A Canadian researcher says he's identified a kind of brain signal that could explain why we "hear" speech in our heads even in the absence of actual sound.
Internal speech a person "hears" inside their head is a ubiquitous but largely unexamined phenomenon, Mark Scott of the University of British Columbia said.
Experiments suggest a brain signal called corollary discharge, which helps us distinguish the sensory experiences we produce ourselves from those produced by external stimuli, plays an important role in our experiences of internal speech, he said.
Corollary discharge is a type of predictive signal generated by the brain that helps to explain, for example, why other people can tickle us but we can't tickle ourselves, he said.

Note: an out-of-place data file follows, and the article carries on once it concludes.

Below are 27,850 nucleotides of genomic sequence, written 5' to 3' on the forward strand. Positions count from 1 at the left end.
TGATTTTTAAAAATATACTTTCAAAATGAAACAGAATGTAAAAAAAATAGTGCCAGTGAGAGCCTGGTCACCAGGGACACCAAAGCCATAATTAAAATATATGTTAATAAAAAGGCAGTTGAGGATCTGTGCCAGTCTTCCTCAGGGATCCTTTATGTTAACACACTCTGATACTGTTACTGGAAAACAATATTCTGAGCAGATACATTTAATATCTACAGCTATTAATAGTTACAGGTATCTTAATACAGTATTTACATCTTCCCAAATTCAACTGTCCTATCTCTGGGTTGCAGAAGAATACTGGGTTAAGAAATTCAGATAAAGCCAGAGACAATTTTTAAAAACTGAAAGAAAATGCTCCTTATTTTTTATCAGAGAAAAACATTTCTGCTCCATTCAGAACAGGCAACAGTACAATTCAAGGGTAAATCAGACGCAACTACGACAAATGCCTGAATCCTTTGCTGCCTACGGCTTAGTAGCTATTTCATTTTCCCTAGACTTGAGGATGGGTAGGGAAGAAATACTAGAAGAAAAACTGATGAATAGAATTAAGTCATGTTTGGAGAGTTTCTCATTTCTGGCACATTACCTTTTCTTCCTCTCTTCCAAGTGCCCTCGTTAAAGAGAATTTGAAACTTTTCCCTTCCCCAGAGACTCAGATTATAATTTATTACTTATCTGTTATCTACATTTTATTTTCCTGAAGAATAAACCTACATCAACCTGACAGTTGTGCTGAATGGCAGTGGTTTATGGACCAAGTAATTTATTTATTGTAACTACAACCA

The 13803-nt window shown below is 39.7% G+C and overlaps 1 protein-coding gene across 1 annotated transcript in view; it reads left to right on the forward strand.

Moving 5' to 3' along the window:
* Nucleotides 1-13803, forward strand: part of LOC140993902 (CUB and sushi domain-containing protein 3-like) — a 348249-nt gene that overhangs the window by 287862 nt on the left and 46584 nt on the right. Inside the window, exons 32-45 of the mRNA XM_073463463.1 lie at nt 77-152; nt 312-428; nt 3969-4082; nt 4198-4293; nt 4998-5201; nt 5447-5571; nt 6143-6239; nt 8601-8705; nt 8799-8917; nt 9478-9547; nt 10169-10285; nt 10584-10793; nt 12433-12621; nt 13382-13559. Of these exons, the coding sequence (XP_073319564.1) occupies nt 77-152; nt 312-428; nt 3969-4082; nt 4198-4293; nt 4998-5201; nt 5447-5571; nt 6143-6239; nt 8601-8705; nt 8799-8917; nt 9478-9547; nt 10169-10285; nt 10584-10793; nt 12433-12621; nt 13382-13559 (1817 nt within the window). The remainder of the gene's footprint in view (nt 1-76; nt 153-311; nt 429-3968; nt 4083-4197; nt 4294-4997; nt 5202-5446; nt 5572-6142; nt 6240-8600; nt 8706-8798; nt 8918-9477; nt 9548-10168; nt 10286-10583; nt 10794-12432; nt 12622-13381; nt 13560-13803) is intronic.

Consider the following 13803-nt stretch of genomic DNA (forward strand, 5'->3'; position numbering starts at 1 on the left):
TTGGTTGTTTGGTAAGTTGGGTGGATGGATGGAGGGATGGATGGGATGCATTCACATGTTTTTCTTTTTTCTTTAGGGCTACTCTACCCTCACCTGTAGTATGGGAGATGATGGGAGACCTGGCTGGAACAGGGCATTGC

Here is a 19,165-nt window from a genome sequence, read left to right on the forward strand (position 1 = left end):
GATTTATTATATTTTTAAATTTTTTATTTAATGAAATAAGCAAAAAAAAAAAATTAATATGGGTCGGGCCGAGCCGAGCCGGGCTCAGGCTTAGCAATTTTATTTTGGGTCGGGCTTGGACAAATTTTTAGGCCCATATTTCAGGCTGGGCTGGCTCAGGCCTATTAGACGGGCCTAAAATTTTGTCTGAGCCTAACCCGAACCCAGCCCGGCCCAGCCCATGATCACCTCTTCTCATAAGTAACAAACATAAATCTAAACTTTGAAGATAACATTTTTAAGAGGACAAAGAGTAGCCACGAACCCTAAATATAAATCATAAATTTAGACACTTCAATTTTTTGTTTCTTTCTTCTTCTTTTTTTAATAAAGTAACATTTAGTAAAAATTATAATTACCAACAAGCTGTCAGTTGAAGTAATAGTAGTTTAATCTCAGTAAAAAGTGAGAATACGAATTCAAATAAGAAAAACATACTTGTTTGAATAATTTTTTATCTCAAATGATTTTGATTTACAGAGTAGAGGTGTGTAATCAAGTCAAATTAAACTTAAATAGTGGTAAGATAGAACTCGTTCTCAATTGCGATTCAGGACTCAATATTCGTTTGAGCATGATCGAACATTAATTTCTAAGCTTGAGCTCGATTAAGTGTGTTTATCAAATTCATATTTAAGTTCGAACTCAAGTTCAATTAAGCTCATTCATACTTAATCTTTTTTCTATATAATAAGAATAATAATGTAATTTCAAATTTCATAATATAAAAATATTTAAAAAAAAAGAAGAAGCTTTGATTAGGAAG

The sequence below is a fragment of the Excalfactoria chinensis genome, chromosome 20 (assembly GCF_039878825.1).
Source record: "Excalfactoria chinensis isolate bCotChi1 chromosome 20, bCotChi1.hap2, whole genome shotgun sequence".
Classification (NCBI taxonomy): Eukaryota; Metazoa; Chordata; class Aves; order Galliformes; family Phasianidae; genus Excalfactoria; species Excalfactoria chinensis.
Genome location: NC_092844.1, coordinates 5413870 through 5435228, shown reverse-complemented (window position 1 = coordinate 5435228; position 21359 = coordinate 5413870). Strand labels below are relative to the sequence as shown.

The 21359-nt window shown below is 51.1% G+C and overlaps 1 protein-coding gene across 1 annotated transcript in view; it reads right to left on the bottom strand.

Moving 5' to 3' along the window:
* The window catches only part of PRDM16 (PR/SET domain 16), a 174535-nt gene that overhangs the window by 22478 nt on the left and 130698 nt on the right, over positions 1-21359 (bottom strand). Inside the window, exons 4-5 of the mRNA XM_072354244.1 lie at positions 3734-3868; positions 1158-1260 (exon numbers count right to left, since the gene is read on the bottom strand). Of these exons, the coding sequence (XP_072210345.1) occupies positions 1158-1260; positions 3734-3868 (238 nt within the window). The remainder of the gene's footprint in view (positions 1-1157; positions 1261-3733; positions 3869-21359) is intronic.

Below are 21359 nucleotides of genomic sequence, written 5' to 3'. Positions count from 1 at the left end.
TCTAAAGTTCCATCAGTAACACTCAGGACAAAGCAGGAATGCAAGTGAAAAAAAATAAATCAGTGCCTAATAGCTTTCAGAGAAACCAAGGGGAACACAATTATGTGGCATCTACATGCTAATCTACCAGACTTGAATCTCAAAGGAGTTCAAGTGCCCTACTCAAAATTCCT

The signal predicts our own movements and effectively cancels out the tickle sensation.
The same mechanism is involved in how our auditory system processes speech, Scott said; when we speak, an internal copy of the sound of our voice is generated in parallel with the external sound we hear.
"We spend a lot of time speaking and that can swamp our auditory system, making it difficult for us to hear other sounds when we are speaking," Scott explained. "By attenuating the impact our own voice has on our hearing -- using the 'corollary discharge' prediction -- our hearing can remain sensitive to other sounds."
That internal copy of our voice produced by corollary discharge can be generated even when there isn't any external sound, he suggested, so the sound we hear when we talk inside our heads actually may be the internal prediction of the sound of our own voice.
Scott has published the results of his experiments in the journal Psychological Science.